This is commonly sold as Immunox under one manufacturer’s brand and is available online or at some local retail stores. It must be noted that there are other fungicides that work too but be advised that not all fungicides will work at preventing cedar-apple rust. Also, not all fungicides that work on preventing cedar-apple rust are registered for use on apple trees. A good example is any fungicide containing the active ingredient chlorothalonil. It will work to prevent rust but is not registered for use on apple trees. It can be used on ornamental crabapples and hawthorns however.
There is a lot of misleading information on the internet about this. I must advise you that the pesticide label is the “law”. What is printed on it is there to guide you to get good results and assuming it is applied in a safe manner of application. The directions on the backside of the pesticide container will tell you what rate to apply, when to apply, what crop it is safe to apply to, and what disease issue can be prevented for each crop by using that fungicide. You will also find a statement that reads “It is in violation of Federal Law to use this product in a manner inconsistent with its labeling”.
It is extremely important to read ALL the information on the label before using. I say this because otherwise you may come to false conclusions. I will not list specific brands for example, but one brand of a certain fungicide packaged for the general public states “controls rust” on the front label. It also states “for fruit trees” on the front of the label. It even shows pictures of fruits on the front label. While both statements are true, this is only a brief summary of possible uses for this particular fungicide. The very detailed directions on the back of the fungicide bottle explain that it is legal to apply for cedar-apple rust control on ornamental crabapples only. Under the “Fruits” section of these same directions, one will also read that this product is only listed for use on plums, peaches and cherries (Not Apples). IT IS ILLEGAL TO USE THIS PRODUCT ON APPLE TREES!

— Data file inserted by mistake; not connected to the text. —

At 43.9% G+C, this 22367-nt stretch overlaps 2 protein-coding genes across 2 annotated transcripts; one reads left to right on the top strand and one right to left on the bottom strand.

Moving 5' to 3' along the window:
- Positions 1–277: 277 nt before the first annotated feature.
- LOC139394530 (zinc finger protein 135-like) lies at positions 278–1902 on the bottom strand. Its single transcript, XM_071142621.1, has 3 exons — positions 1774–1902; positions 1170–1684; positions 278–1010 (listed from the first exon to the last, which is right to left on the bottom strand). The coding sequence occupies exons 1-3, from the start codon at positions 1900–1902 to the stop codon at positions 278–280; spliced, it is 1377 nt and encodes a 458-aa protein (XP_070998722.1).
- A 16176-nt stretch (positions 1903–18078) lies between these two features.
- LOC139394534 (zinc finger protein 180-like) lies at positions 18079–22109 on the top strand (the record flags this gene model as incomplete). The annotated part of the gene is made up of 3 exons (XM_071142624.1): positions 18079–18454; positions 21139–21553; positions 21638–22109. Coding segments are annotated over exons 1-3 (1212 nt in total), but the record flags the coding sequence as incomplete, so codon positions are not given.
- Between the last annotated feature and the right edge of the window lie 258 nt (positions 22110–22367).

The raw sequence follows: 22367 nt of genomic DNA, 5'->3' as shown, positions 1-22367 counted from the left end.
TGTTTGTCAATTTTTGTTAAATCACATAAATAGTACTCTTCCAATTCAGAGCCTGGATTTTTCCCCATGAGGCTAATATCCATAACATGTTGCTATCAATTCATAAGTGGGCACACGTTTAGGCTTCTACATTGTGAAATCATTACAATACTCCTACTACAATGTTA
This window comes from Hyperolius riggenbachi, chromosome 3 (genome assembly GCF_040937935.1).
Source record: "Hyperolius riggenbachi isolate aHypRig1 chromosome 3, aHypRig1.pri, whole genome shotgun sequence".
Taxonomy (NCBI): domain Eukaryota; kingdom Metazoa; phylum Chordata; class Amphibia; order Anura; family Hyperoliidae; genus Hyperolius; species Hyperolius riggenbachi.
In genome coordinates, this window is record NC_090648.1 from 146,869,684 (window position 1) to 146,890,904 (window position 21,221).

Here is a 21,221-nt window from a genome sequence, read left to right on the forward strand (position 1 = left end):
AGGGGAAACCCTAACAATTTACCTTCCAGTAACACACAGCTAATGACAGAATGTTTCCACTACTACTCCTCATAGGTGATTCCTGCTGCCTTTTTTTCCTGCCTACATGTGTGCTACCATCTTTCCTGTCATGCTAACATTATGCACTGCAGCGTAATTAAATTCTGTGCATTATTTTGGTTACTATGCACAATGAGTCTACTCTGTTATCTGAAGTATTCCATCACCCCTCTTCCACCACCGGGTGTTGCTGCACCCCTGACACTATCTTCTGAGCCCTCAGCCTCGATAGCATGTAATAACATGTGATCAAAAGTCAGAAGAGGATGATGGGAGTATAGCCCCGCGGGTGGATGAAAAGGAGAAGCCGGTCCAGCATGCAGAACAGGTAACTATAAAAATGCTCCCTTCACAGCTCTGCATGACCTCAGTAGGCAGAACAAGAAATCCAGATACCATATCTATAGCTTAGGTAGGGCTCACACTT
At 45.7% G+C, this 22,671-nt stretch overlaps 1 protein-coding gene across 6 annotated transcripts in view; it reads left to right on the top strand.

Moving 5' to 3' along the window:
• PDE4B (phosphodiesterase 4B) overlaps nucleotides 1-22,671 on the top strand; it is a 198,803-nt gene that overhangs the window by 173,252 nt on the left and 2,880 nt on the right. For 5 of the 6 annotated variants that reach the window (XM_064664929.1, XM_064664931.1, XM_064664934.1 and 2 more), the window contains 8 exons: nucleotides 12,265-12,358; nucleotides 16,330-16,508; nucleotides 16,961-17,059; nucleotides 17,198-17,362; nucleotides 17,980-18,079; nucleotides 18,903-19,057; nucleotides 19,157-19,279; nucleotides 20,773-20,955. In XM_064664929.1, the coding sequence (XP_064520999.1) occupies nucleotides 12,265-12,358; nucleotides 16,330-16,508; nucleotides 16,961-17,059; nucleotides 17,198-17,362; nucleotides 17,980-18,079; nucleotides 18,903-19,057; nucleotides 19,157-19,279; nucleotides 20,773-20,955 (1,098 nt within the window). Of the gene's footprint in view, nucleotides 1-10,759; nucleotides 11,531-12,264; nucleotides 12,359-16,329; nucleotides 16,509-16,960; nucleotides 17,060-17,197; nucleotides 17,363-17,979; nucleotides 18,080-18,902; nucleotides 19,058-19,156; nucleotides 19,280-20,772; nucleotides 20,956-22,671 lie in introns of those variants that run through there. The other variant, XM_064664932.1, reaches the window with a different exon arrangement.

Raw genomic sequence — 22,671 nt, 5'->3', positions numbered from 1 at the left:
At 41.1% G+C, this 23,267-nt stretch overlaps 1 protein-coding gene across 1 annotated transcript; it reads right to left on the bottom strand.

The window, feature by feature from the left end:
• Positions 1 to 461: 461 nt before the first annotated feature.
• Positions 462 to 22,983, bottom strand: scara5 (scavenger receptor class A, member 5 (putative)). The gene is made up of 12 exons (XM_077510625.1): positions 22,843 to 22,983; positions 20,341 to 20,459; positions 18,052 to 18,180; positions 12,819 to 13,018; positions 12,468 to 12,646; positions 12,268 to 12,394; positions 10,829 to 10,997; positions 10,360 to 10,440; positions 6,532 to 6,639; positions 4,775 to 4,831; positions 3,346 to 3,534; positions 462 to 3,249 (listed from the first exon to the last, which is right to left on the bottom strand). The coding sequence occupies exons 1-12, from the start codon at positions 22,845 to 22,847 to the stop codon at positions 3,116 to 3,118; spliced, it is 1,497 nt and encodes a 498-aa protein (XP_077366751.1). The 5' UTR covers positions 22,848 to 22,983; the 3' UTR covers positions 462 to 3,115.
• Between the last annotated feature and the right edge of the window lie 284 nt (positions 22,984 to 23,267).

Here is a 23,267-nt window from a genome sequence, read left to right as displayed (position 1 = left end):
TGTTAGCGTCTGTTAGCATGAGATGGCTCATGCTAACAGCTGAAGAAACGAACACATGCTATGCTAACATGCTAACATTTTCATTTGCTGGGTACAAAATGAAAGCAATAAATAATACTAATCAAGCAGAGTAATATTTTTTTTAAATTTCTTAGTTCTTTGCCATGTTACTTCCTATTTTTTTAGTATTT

Sorry for such detailed information on safety and legality of use. However, it is so very important to carefully read all the long list of information on the back pesticide label of any pesticide product before using so you choose the right product for using safely on apple trees or any other crop that you need pest control for. Especially more so for any food crop. My intention is not to scare you into not using a chemical control for cedar-apple rust on apple trees but to use a chemical control safely and wisely.
Should you wish to avoid spraying chemicals, some apple varieties are reported to be resistant to rust. It seems their degree of resistance will vary according to how heavy the rust pressure is in your growing area. Some of the varieties considered to be highly resistant are: Liberty, Zestar, McIntosh, Empire, Red Delicious, Macoun, Spartan, and Albemarle Pippen. You may want to consider giving these varieties a try if you are in an area where wild Eastern Redcedars abound.